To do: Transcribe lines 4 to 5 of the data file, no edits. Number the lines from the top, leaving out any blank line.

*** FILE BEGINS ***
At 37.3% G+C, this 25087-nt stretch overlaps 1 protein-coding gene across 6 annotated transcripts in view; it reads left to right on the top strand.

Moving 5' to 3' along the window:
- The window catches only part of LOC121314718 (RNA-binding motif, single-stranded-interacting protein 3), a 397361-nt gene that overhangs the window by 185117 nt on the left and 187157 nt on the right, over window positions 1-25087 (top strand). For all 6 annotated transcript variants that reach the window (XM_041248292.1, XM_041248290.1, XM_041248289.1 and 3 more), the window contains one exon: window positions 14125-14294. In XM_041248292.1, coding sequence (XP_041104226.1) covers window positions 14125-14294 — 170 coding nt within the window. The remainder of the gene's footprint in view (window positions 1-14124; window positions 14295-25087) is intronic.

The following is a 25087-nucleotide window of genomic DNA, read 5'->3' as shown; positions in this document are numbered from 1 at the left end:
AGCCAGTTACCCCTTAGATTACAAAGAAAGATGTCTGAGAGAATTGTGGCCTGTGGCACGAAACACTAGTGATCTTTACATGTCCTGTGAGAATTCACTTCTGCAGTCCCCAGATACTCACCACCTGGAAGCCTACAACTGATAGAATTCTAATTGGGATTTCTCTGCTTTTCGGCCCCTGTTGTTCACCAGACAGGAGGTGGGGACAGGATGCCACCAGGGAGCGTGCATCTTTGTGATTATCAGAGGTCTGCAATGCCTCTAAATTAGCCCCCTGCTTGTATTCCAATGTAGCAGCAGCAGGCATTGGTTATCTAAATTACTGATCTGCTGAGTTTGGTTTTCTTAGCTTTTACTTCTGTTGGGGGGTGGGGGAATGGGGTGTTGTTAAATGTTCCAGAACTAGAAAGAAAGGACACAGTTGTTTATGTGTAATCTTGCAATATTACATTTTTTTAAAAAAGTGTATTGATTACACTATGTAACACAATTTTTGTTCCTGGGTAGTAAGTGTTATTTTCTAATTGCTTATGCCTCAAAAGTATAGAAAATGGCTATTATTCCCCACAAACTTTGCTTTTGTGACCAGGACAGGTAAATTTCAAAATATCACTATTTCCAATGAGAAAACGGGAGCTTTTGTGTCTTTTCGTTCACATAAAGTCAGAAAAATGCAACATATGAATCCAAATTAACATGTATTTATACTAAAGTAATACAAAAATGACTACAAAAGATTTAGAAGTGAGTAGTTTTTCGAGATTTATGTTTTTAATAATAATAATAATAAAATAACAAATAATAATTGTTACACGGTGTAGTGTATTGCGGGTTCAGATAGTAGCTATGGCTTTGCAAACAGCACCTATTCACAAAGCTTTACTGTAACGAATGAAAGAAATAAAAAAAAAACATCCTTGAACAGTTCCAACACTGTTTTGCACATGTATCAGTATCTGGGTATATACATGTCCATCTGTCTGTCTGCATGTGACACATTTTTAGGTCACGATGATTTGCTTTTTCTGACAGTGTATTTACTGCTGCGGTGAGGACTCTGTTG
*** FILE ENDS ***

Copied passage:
The following is a 25087-nucleotide window of genomic DNA, read 5'->3' as shown; positions in this document are numbered from 1 at the left end:
AGCCAGTTACCCCTTAGATTACAAAGAAAGATGTCTGAGAGAATTGTGGCCTGTGGCACGAAACACTAGTGATCTTTACATGTCCTGTGAGAATTCACTTCTGCAGTCCCCAGATACTCACCACCTGGAAGCCTACAACTGATAGAATTCTAATTGGGATTTCTCTGCTTTTCGGCCCCTGTTGTTCACCAGACAGGAGGTGGGGACAGGATGCCACCAGGGAGCGTGCATCTTTGTGATTATCAGAGGTCTGCAATGCCTCTAAATTAGCCCCCTGCTTGTATTCCAATGTAGCAGCAGCAGGCATTGGTTATCTAAATTACTGATCTGCTGAGTTTGGTTTTCTTAGCTTTTACTTCTGTTGGGGGGTGGGGGAATGGGGTGTTGTTAAATGTTCCAGAACTAGAAAGAAAGGACACAGTTGTTTATGTGTAATCTTGCAATATTACATTTTTTTAAAAAAGTGTATTGATTACACTATGTAACACAATTTTTGTTCCTGGGTAGTAAGTGTTATTTTCTAATTGCTTATGCCTCAAAAGTATAGAAAATGGCTATTATTCCCCACAAACTTTGCTTTTGTGACCAGGACAGGTAAATTTCAAAATATCACTATTTCCAATGAGAAAACGGGAGCTTTTGTGTCTTTTCGTTCACATAAAGTCAGAAAAATGCAACATATGAATCCAAATTAACATGTATTTATACTAAAGTAATACAAAAATGACTACAAAAGATTTAGAAGTGAGTAGTTTTTCGAGATTTATGTTTTTAATAATAATAATAATAAAATAACAAATAATAATTGTTACACGGTGTAGTGTATTGCGGGTTCAGATAGTAGCTATGGCTTTGCAAACAGCACCTATTCACAAAGCTTTACTGTAACGAATGAAAGAAATAAAAAAAAAACATCCTTGAACAGTTCCAACACTGTTTTGCACATGTATCAGTATCTGGGTATATACATGTCCATCTGTCTGTCTGCATGTGACACATTTTTAGGTCACGATGATTTGCTTTTTCTGACAGTGTATTTACTGCTGCGGTGAGGACTCTGTTG